We are now in the age of very personal memoir. What began as shocking revelations of abuse, lunacy or coldheartedness by children of public personalities has become a form favored by the literary offspring of more private parents. Now it is journalist-travel writer-novelist Barbara Grizzuti Harrison's turn to look back and tell all. An impressionistic series of essays rather than a formal, chronological account, the book covers the author's entire life, not just her beginnings. Still, stylistically and emotionally, it begins and ends with her parents.
There is nothing in Harrison's Brooklyn childhood that can be romanticized. The author became both a foot soldier and victim of the war between her parents: " 'Tell your father,' [her mother] said, 'that I can't sleep with him. Tell him I have a cold.' I was 10 years old. I have forgotten to say how seductive she was. And how icy and how sorrowing. I told him. He beat me."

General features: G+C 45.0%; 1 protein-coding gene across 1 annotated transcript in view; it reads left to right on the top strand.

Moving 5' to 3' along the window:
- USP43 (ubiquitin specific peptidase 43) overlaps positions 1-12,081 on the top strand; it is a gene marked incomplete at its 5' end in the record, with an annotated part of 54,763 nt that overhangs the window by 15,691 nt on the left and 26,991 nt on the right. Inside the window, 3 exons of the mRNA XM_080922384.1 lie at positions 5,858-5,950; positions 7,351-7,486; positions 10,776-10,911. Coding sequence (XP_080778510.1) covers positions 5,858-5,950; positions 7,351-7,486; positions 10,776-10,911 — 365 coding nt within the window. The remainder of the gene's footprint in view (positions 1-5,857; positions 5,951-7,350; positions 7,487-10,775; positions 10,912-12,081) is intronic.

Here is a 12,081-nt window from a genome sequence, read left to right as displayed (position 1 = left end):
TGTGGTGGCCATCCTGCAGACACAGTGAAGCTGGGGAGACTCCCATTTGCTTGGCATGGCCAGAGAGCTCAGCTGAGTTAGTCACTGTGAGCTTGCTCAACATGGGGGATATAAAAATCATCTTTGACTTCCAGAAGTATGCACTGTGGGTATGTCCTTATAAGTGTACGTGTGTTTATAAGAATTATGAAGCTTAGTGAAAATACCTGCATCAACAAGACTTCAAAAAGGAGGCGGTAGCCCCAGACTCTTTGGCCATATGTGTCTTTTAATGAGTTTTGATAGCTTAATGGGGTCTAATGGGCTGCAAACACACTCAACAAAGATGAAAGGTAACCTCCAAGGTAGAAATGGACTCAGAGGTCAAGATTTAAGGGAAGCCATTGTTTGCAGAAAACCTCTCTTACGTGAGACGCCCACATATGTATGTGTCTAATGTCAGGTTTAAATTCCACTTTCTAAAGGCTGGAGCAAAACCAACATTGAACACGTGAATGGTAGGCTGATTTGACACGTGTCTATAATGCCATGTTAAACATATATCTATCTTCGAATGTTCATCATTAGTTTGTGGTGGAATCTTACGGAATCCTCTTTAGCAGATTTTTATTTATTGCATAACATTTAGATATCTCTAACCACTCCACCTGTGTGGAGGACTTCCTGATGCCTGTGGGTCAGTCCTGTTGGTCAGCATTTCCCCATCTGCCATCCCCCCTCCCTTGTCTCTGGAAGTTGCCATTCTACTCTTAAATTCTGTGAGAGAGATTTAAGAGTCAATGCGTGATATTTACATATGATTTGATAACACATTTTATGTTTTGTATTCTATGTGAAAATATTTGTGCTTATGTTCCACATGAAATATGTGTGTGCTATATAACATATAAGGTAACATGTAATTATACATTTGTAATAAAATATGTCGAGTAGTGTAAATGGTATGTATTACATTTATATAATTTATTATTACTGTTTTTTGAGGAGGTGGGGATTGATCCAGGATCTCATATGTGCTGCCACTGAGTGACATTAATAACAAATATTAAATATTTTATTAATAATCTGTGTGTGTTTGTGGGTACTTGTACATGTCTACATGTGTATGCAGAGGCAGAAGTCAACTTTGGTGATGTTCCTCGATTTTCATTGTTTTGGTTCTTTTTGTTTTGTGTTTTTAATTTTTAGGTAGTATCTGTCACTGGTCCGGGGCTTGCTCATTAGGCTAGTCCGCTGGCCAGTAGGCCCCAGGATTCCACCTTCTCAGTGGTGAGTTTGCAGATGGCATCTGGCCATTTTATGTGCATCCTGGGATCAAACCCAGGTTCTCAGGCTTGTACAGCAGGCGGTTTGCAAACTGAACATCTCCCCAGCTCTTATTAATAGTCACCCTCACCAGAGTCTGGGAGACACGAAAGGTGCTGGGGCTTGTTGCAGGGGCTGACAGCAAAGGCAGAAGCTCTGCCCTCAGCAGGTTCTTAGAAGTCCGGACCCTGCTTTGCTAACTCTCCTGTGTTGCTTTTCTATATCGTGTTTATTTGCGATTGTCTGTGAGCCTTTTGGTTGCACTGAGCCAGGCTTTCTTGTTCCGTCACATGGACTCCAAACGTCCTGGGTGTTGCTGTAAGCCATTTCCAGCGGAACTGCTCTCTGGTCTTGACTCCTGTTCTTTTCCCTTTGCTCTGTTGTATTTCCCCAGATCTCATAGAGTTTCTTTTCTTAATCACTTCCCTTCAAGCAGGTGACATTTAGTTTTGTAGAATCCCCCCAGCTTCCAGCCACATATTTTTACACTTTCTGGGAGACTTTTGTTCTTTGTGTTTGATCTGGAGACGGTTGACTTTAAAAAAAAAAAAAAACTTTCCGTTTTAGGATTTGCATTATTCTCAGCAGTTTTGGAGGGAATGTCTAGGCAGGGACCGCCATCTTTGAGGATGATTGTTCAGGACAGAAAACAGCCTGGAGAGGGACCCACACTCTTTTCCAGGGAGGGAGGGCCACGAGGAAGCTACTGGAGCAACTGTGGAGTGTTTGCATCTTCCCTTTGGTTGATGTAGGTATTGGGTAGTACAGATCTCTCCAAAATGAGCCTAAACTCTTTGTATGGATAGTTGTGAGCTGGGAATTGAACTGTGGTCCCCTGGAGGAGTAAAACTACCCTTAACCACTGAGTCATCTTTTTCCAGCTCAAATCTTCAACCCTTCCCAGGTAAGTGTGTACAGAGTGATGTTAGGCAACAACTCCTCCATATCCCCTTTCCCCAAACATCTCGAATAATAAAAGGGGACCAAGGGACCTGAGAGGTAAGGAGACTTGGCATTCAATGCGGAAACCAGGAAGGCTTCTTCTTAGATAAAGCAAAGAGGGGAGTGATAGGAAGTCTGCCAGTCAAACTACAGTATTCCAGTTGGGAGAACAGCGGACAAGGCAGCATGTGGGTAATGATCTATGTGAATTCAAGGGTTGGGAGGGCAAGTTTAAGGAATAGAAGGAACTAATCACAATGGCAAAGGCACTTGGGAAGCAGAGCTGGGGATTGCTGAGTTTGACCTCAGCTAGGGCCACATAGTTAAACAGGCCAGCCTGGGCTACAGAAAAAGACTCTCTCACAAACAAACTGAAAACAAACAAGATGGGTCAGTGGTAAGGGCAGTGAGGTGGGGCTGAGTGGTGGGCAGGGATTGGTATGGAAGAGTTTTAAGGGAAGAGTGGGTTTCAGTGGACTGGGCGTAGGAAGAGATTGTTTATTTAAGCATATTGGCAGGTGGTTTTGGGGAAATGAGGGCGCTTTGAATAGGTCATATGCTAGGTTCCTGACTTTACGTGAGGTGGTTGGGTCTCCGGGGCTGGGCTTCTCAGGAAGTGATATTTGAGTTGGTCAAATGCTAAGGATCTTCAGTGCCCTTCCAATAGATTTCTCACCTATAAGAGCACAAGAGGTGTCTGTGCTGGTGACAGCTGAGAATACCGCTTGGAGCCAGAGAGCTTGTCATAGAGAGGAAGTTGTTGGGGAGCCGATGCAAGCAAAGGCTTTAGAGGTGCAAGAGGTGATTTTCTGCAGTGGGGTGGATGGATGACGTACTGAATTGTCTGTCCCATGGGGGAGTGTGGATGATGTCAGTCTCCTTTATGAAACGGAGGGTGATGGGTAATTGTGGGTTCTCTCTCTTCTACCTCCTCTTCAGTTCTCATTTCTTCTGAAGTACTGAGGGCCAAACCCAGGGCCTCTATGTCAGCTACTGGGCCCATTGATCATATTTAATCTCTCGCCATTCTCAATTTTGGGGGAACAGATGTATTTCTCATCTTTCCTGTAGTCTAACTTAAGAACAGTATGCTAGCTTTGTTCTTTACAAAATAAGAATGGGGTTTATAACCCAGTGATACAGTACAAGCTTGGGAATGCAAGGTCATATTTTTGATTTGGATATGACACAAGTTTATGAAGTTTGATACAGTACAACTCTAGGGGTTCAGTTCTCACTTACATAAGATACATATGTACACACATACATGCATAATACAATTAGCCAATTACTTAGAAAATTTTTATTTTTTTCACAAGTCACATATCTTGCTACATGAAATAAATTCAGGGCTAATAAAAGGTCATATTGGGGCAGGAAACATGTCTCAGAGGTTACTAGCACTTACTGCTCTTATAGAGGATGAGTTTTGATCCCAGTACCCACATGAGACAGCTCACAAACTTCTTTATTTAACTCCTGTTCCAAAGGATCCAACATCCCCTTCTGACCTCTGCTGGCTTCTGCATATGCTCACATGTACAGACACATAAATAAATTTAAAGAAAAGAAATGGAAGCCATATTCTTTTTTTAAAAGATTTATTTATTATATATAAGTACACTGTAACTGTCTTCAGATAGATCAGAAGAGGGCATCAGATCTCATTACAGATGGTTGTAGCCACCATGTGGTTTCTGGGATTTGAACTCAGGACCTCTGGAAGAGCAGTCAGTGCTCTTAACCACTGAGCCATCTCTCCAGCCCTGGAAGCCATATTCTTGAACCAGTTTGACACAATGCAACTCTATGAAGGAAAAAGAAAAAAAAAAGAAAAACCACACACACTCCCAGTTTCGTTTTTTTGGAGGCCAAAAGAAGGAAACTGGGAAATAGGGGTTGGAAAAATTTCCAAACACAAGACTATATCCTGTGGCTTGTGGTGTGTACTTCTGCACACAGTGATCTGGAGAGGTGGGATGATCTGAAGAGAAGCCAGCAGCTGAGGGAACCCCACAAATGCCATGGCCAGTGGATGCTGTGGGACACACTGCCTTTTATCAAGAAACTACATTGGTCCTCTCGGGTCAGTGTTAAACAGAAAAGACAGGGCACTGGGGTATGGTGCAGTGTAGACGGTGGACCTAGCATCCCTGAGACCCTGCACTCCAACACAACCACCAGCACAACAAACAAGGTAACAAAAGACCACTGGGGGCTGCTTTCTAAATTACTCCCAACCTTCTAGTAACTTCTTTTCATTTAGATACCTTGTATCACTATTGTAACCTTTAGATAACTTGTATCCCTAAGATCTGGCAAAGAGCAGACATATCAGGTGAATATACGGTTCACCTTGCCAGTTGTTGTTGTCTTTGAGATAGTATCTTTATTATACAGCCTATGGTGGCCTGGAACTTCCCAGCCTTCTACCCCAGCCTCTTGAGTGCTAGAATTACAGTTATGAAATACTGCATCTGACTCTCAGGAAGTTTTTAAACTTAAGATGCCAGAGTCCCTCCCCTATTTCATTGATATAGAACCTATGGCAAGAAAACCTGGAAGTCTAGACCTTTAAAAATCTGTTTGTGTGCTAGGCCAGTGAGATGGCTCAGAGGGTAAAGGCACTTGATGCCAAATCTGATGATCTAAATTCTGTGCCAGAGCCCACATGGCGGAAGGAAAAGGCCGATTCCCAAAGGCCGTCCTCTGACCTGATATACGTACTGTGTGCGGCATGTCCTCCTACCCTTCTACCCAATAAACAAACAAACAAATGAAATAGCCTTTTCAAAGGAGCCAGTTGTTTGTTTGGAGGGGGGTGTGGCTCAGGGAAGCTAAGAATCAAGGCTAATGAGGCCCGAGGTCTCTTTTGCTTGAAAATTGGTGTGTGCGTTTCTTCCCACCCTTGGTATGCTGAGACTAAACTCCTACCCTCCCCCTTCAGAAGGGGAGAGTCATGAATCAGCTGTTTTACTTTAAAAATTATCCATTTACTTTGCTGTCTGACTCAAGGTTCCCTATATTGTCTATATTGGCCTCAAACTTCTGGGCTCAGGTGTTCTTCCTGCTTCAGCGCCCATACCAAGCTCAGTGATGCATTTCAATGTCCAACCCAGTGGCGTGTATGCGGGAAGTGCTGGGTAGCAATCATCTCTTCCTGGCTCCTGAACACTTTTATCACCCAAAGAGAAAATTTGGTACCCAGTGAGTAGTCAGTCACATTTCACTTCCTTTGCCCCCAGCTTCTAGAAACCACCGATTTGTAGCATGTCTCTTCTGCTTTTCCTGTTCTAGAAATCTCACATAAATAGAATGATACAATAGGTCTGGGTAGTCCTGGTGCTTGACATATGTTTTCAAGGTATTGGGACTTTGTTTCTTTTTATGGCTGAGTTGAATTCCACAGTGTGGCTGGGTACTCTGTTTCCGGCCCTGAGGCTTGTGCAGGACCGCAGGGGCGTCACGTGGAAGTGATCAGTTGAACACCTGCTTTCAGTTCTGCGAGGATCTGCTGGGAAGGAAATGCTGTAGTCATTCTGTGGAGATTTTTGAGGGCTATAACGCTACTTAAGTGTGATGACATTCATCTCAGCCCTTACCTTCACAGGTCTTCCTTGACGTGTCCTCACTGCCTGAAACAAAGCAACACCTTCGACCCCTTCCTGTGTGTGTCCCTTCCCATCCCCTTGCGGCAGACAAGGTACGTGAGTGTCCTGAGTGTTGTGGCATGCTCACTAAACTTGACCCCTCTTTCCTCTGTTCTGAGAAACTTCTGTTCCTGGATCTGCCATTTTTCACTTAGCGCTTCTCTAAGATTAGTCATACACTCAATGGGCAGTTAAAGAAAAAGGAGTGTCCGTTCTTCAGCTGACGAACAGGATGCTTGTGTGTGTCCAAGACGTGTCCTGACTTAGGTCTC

Harrison endured not just by her wits but by her passion. Her writing is marked by exquisite, sensuous imagery, by fierce judgments and witty epigrams. She also possessed the survivor's gift of moving beyond the horror of her household and finding people who saw beauty and worth in her, and who insisted she see it as well.